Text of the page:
This year’s Transgender Day of Visibility was one of the largest in years.

Huge crowds gathered in cities across the U.S. in celebrations of visibility and protest as over 450 bills that target queer and trans youth are under consideration or have been passed by state legislatures.

“Transgender kids and their parents traveled to the White House from states that have attacked the rights of transgender kids, including Arizona, Texas and Virginia, and shared the devastating effects these political attacks are having on their mental health and wellbeing,” reads a White House readout of the roundtable. 

“As one round table participant shared, it feels scary when the politicians elected to represent you don’t care about your wellbeing. Families participating in today’s roundtable also highlighted that transgender kids can thrive when parents love and affirm their transgender children, and when transgender kids have access to the support they need at school and in their communities,” it notes. “Ambassador Rice and Dr. Murthy reiterated the Biden-Harris administration’s commitment to standing up for the rights of transgender kids and their parents, and to challenging state laws that harm transgender kids. They also thanked the families for their unwavering advocacy and bravery in challenging these discriminatory laws.”

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Fla. lawmakers pass bill to expand ‘Don’t Say Gay’ law

Hundreds of students protested in Tallahassee



More than 150 students protest Florida's "Don't Say Gay" expansion bill in Tallahassee, Fla., on March 31, 2023. (Photo courtesy of Equality Florida)

On International Transgender Day of Visibility, hundreds of students from across Florida descended on the Capitol to protest the legislature’s fast-tracking of Gov. Ron DeSantis’ agenda of book banning and classroom censorship and assaults on academic and medical freedom.

Buses arrived from Central and South Florida in a collaboration between high school, college and university students called the Student Unity Coalition.

Organizers marched the coalition from Florida State University campus into the halls of the Capitol building just as the House of Representatives voted 77-35 in favor of House Bill 1069, which would expand the “Don’t Say Gay” law’s censorship provisions through 8th grade, ban parents from requiring the school system use their child’s correct pronouns, and escalating book bans, allowing one person from anywhere in the nation to challenge a book in a Florida school, prompting its immediate removal pending a lengthy review.

“The students who mobilized in the hundreds today sent a clear message about the Florida they want to grow up in,” said Equality Florida Senior Political Director Joe Saunders. “They want a Florida that values freedom — real freedom. Free states don’t ban books. Free states don’t censor LGBTQ people from society or strip parents of their right to ensure their child is respected in school. Students and families across Florida are fed up with this governor’s agenda that has put a target on the backs of LGBTQ people. Shame on DeSantis’ legislative cronies for peddling more anti-LGBTQ lies on the House floor today and ramming through an expansion of the censorship policies that have emptied bookshelves across the state and wreaked havoc on our schools. Shame on them for ignoring the voices outside demanding a state that respects all families and protects all students.”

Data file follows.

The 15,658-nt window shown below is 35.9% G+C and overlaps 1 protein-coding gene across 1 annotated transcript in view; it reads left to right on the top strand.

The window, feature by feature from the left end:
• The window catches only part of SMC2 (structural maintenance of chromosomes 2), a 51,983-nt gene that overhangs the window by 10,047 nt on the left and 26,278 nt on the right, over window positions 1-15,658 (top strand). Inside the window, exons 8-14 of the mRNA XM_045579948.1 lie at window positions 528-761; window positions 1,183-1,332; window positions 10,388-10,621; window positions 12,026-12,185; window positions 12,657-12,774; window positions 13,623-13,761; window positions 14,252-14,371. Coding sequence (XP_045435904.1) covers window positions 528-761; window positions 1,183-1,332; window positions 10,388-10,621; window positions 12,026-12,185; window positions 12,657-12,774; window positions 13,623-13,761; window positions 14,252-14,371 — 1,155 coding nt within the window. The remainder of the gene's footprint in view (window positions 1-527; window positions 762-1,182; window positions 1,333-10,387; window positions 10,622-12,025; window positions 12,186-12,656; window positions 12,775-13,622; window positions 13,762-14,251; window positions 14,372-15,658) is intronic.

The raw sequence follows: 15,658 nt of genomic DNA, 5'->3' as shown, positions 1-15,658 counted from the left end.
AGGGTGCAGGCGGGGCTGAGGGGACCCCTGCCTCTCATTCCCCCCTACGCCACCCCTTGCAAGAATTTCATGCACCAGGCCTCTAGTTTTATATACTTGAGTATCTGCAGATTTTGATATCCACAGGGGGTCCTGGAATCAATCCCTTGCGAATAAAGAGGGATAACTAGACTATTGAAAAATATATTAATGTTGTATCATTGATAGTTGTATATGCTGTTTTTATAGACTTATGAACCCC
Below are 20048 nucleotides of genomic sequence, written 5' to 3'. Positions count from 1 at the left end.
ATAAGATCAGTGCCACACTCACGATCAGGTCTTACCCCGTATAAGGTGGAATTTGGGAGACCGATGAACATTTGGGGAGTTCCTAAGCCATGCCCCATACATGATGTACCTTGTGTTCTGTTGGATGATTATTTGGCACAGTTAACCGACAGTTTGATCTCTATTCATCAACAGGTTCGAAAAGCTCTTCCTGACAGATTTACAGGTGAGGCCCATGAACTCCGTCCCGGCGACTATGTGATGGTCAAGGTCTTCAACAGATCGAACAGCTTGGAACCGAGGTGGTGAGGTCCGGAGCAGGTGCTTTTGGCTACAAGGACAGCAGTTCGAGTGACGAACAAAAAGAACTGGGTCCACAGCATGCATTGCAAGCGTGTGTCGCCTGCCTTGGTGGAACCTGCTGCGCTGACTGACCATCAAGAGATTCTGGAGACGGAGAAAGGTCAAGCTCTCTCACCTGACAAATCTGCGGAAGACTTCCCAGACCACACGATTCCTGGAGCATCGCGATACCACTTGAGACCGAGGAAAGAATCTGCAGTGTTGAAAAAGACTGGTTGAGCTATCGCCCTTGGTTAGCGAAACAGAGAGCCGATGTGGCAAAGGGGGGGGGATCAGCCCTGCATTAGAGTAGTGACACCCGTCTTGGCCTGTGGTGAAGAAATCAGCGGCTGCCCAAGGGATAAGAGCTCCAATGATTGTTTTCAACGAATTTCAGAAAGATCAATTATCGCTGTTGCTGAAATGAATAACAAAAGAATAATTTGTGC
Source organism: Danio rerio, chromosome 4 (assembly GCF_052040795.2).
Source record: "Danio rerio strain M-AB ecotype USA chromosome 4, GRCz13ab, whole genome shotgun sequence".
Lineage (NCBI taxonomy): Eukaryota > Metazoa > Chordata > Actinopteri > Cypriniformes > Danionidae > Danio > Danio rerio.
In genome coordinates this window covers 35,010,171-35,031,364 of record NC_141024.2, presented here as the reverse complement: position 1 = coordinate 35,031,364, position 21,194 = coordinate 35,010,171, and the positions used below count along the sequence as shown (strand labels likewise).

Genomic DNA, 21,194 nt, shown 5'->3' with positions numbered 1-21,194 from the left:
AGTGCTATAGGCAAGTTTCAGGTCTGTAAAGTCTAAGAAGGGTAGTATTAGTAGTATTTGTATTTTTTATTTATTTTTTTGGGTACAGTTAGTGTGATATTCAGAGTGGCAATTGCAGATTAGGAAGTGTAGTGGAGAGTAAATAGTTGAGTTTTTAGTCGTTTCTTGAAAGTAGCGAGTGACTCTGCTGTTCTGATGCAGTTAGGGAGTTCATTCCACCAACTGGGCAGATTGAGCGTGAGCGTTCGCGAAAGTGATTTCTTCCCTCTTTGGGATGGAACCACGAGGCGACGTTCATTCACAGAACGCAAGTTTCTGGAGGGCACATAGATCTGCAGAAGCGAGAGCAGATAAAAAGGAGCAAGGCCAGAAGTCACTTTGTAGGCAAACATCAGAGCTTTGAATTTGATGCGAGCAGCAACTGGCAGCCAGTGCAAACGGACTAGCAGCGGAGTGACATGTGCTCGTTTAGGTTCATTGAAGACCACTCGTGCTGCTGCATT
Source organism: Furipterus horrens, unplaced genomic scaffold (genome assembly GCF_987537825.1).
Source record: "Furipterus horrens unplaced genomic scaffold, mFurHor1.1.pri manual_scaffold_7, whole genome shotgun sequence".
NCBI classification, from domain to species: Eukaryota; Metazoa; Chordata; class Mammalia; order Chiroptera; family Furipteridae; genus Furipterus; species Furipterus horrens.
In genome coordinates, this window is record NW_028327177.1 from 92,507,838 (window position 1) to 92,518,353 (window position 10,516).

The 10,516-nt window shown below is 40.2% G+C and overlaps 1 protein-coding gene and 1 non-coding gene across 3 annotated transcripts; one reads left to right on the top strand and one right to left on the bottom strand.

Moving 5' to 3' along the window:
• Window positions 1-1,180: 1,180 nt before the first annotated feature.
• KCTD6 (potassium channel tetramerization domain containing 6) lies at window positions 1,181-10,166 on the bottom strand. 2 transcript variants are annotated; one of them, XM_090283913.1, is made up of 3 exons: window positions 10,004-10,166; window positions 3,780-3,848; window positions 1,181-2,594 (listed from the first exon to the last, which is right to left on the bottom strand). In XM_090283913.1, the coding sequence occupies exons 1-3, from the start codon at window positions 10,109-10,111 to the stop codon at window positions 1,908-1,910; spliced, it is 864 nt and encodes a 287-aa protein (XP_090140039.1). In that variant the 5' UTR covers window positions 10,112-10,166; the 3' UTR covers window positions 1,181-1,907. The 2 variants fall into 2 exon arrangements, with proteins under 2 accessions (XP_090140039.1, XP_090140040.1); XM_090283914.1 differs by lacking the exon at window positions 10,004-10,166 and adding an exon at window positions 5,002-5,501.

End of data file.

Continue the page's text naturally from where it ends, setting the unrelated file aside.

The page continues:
House passage of HB 1069 comes as last year’s “Don’t Say Gay” law wreaks havoc on Florida’s schools and drives educators and families from the state. DeSantis’ Florida has become synonymous with the sweeping book bans that are targeting books with LBGTQ characters or Black history themes, including “The Life of Rosa Parks” and “And Tango Makes Three.” Students’ graduation speeches have been censored.

Rainbow Safe Space stickers have been peeled from classroom windows. Districts have canceled long standing after school events and refused to recognize LGBTQ History Month.

The rampant right wing censorship has exacerbated Florida’s exodus of educators, with vacant teacher positions ballooning to more than 8,000, and, according to a recent survey from the Williams Institute, has led a majority of LGBTQ parents in the state to consider leaving Florida altogether.

On Thursday, parents and educators held a joint press conference outside the House chamber to decry this legislation and other proposals that would strip them, their students, and their families of the rights to academic and medical freedom.

That same day, Republicans lawmakers rejected numerous reasonable amendments to House Bill 1069, including a Parental Rights amendment by state Rep. Rita Harris that would have allowed parents to write a letter instructing schools on what pronouns their child should be addressed with, a clarifying amendment from state Rep. Ashley Gantt that would have finally defined the term “classroom instruction,” which bill sponsor state Rep. Stan McClain acknowledged has been left undefined and vague, and a marriage equality amendment by state Rep. Michele Rayner-Goolsby that would have struck outdated and bigoted sex education language that mandates instruction on the benefits of “monogamous, heterosexual marriage.”

The more than 150 high school and college students who rallied in Tallahassee filled the Capitol rotunda just before 1 p.m. ET, with their chants of “this is what democracy looks like” temporarily interrupting a disinformation-filled rant by GOP Representative, and sponsor of the bill to criminalize medical care for transgender youth, Ralph Massullo.